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Is G-force Impact force?

  1. Apr 1, 2015 #1
    Hi, I am dropping an object of mass m at different heights on another body. From the accelerometer I have I can get the g-force and then convert it into Newtons. What I am wondering, is the force converted into Newtons equal to the impact force the mass exerts on the body?
  2. jcsd
  3. Apr 1, 2015 #2


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    Possibly. Use the momentum equations.
  4. Apr 1, 2015 #3
    How can I use them?
    This is the graph of the Force in Netwons my sensor recorded. I m struggling to identify where the physical impact between the two bodies begins and whwat force the maximum indentation corresponds to

    Attached Files:

  5. Apr 1, 2015 #4
    How do you "convert" it into newtons?
  6. Apr 1, 2015 #5
    F (N) = m x F (g) x g

    F (N) = force in Newtons
    m = mass dropped
    F (g) = G-force
    g = 9.81
  7. Apr 1, 2015 #6
    So the accelerometer measures the acceleration of the falling body, right? Is the accelerometer attached to the falling body? Or to the other body?
  8. Apr 1, 2015 #7
    Yes, exactly. It is attached to the falling body
  9. Apr 1, 2015 #8
    So the first portion (the ramp before the first peak) corresponds to the fall time? I would think that the first peak may be the first collision between the two objects and then probably there are several "bouncings". Unless your second body have some structure, with a less rigid layer on top and a stiff core.
  10. Apr 1, 2015 #9
    Yes, I would assume that the first part corresponds to the body falling.
    Does the collision occur at at measurement point 27? I would think that the peak of the graph corresponds to the maximum indentation after which the body raises again.
    Yes, there was bouncing involved.
  11. Apr 1, 2015 #10
    But why would the acceleration decrease during falling? Was air resistance significant?
    Yes, if the process is elastic the maximum acceleration will correspond to maximum displacement.
    It's an interesting experiment.
  12. Apr 1, 2015 #11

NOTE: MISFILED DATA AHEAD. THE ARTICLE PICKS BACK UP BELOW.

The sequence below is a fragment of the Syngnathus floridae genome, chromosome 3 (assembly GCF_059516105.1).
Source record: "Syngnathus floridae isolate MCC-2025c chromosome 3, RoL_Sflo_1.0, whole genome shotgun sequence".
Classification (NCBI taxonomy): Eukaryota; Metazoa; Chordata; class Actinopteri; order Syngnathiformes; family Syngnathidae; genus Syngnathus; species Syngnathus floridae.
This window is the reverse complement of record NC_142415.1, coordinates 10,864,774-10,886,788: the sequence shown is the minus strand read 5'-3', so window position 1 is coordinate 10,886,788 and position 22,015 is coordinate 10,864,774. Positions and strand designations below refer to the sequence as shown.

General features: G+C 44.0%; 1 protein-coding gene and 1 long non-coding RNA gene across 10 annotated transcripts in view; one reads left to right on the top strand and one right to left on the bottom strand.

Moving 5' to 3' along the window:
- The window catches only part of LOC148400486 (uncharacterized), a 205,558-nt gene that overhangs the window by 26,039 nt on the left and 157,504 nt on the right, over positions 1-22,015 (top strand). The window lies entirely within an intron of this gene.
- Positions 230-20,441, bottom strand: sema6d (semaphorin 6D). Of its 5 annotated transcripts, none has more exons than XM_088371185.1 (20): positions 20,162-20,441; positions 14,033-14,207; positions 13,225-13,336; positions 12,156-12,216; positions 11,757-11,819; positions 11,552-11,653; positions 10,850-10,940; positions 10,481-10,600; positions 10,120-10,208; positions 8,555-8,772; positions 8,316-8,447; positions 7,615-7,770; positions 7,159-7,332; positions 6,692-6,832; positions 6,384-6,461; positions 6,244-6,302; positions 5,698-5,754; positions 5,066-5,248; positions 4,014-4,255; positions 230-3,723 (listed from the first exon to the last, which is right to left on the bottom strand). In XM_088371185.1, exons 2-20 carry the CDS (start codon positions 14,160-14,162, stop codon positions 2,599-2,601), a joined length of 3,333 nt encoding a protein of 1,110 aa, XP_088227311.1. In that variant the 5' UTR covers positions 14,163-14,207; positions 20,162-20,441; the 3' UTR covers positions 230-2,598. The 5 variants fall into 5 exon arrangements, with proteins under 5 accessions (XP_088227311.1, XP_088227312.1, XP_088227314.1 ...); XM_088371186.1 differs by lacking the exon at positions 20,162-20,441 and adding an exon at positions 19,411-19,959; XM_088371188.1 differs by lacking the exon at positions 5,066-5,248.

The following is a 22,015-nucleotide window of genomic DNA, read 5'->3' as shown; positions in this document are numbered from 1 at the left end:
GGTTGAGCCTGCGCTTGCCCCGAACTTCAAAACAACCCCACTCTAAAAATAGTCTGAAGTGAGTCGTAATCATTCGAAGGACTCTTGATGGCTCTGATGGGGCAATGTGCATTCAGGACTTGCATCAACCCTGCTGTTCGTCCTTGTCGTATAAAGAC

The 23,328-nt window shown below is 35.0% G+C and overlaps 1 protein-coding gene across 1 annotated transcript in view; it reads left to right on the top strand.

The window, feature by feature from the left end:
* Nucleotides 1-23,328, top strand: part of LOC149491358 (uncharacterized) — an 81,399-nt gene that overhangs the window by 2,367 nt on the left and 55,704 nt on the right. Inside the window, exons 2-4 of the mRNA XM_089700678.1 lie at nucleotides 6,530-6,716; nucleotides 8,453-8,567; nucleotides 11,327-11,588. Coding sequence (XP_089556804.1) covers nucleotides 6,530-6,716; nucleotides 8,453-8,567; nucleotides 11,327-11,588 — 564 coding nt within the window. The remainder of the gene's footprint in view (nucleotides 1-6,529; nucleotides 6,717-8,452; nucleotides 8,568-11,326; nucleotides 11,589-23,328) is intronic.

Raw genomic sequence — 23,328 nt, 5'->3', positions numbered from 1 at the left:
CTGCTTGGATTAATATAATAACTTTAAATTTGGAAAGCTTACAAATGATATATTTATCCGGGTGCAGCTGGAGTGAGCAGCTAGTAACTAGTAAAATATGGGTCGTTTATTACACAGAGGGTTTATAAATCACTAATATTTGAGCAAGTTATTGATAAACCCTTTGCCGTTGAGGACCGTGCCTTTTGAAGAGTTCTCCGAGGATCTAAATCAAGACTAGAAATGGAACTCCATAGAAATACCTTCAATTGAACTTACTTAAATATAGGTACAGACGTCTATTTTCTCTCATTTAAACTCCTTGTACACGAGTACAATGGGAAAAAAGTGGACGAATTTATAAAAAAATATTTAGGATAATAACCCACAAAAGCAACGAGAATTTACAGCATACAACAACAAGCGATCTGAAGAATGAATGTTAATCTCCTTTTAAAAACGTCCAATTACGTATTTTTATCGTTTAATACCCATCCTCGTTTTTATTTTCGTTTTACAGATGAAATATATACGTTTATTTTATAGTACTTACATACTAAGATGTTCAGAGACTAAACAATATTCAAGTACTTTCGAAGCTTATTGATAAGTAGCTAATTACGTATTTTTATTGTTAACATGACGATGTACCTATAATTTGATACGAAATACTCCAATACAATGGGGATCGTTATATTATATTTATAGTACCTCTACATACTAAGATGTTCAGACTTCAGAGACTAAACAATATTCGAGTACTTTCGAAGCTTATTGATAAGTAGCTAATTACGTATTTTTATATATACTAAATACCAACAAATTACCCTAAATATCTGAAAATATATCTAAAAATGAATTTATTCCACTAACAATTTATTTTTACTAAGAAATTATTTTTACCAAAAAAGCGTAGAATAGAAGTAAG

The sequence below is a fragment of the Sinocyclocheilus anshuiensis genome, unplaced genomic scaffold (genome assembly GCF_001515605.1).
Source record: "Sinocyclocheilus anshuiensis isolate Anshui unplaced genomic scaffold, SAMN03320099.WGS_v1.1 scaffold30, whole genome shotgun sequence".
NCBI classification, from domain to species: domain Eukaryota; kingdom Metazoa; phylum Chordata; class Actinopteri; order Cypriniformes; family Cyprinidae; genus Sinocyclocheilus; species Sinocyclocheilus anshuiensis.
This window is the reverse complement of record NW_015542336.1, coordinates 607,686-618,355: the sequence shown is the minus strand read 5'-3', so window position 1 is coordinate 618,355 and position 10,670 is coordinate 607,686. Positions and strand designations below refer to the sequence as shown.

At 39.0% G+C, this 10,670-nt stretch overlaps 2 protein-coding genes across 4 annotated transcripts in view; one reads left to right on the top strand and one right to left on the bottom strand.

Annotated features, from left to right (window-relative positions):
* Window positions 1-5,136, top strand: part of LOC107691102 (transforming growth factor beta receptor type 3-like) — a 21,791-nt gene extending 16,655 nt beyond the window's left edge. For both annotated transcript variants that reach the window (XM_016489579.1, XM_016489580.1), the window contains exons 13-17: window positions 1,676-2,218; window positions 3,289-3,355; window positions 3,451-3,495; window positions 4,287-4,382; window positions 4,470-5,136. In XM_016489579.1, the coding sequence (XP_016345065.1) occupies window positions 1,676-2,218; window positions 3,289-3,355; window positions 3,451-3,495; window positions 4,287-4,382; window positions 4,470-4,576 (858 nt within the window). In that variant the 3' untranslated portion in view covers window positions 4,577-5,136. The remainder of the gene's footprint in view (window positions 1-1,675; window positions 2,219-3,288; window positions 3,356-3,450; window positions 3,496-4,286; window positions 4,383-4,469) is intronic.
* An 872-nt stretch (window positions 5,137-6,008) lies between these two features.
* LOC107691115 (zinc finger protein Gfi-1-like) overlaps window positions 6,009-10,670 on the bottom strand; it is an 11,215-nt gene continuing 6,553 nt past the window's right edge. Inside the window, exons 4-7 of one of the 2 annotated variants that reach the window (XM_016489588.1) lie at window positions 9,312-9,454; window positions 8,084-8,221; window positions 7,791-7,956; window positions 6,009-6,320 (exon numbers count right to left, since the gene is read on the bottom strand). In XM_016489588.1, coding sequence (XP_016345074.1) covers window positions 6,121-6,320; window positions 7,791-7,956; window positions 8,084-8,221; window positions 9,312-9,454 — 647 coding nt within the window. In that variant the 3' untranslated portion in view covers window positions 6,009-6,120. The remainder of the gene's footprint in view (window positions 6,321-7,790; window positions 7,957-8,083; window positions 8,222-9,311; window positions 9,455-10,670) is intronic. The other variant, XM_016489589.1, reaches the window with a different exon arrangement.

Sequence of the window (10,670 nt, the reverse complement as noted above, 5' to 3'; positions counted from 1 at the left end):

That's what I can't understand. Then all of a sudden the acceleration peaks again at almost 2g.
    Is the f-force in newton equal to the impact force?
    I am doing this for dissertation and I am so confused with the results!!
  13. Apr 1, 2015 #12
    If you multiply the mass of the body by its acceleration you get the force on the body. I am not sure if the acceleration measured by the accelerometer includes the affect of gravity or just of the other forces. What are the units on the vertical axis? Acceleration in units of g?
  14. Apr 1, 2015 #13
    The graph shows the force in Newtons so the units of the vertical axis is Newtons
  15. Apr 1, 2015 #14
    So say I am dropping the same mass on bodies of different materials. The impact force on the body impacted would always be the same right?
  16. Apr 1, 2015 #15
    No, not at all.
  17. Apr 1, 2015 #16
    Im confused then. If the force is mass times acceleration and the mass is always the same, and so its the acceleration of gravity, then impact force should be constant too?
  18. Apr 1, 2015 #17
    The impact force is not given by the acceleration of gravity but by the acceleration due to the elastic (and other) forces acting during collision.
    This force (which is a function of time, not a constant) depends on the material properties of the two bodies.
  19. Apr 1, 2015 #18
    I see.
    Anyway, getting back to the original problem. So the g-force converted in Newtons is simply the force exerted by the mass on the impacted body. Now, by looking at the results, how can I define at what force the impact occurs? Is the peak the maximum indentation?
    By defining this and relating it to the impact duration I was going to create an acceleration vs time curve. Integrating this would give a velocity vs time curve and integrating it once again a displacement vs time. This way I'd be able to identify the maximum indentation of the mass in the body. Does this make sense?
  20. Apr 1, 2015 #19
    But you already have an acceleration versus time graph. Why would you go through all this transformation then?
    What you call "g-force" is not a force but an acceleration. The accelerometer measures acceleration. Assuming that the accelerometer is properly calibrated, of course.
    You don't "convert it to newtons", you use it to calculate the force producing this acceleration.

    The impact starts when the force between the two bodies is non-zero, I would say. The integration works in principle. Some practical problems may occur. There were other threads about this problem. It may be useful to look them up.
  21. Apr 1, 2015 #20
    Yes, I see what you mean I don't know how I have never realised that.
    Is calculating the force producing this acceleration of any use then?

    I'm sorry I don't think I understand what you mean when you say the impact begins when the force between the bodies in non-zero.
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